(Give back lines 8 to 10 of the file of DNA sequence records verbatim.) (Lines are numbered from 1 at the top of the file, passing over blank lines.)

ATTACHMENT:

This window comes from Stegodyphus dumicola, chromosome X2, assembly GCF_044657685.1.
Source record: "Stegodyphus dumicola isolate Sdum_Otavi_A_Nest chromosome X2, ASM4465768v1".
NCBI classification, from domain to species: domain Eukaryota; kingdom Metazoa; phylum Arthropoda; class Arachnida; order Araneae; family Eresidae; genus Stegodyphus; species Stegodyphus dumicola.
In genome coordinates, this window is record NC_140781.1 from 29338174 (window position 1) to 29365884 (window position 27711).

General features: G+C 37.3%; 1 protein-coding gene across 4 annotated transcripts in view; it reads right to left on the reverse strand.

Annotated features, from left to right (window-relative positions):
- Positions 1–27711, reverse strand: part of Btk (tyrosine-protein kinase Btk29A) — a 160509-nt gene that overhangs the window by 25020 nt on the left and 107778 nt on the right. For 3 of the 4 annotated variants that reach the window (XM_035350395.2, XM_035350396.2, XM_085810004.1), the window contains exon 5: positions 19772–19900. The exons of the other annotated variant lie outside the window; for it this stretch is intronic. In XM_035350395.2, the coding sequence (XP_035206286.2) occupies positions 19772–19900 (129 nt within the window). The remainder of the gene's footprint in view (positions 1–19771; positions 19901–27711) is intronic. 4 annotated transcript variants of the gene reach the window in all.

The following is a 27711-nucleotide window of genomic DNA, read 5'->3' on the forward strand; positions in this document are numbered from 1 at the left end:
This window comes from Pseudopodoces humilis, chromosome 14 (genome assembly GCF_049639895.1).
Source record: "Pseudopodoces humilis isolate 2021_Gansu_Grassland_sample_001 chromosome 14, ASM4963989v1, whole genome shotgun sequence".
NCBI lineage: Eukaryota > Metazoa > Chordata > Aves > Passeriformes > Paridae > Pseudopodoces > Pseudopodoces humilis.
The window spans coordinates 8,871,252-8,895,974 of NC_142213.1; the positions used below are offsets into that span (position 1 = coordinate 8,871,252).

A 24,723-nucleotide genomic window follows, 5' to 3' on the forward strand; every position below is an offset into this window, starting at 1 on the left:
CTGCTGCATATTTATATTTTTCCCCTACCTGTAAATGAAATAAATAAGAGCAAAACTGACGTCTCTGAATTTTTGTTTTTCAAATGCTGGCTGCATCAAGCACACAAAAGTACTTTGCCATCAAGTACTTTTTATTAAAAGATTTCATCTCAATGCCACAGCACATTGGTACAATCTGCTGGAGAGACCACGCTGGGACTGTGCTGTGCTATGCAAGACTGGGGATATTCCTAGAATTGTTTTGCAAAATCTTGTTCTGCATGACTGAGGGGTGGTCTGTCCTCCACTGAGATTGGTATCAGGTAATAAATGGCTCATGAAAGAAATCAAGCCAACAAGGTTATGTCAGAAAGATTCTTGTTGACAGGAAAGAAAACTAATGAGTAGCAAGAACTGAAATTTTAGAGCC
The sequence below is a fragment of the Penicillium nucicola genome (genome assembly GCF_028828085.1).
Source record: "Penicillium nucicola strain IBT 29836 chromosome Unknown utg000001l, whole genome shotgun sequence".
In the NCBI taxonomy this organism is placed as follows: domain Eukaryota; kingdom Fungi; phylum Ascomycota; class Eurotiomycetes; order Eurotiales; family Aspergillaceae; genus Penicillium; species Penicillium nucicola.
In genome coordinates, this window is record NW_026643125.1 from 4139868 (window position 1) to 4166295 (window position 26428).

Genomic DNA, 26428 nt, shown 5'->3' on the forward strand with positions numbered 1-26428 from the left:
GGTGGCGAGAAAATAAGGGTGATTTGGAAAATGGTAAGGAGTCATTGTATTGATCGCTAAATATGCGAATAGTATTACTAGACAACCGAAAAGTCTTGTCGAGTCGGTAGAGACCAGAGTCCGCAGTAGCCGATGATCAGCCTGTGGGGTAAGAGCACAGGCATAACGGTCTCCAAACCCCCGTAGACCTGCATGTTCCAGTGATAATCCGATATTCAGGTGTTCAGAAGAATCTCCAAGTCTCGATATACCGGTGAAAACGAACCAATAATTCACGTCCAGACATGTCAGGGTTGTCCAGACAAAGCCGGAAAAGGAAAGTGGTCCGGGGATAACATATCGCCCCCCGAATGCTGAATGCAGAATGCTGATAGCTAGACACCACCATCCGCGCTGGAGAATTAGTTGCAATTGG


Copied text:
The following is a 27711-nucleotide window of genomic DNA, read 5'->3' on the forward strand; positions in this document are numbered from 1 at the left end:
This window comes from Pseudopodoces humilis, chromosome 14 (genome assembly GCF_049639895.1).
Source record: "Pseudopodoces humilis isolate 2021_Gansu_Grassland_sample_001 chromosome 14, ASM4963989v1, whole genome shotgun sequence".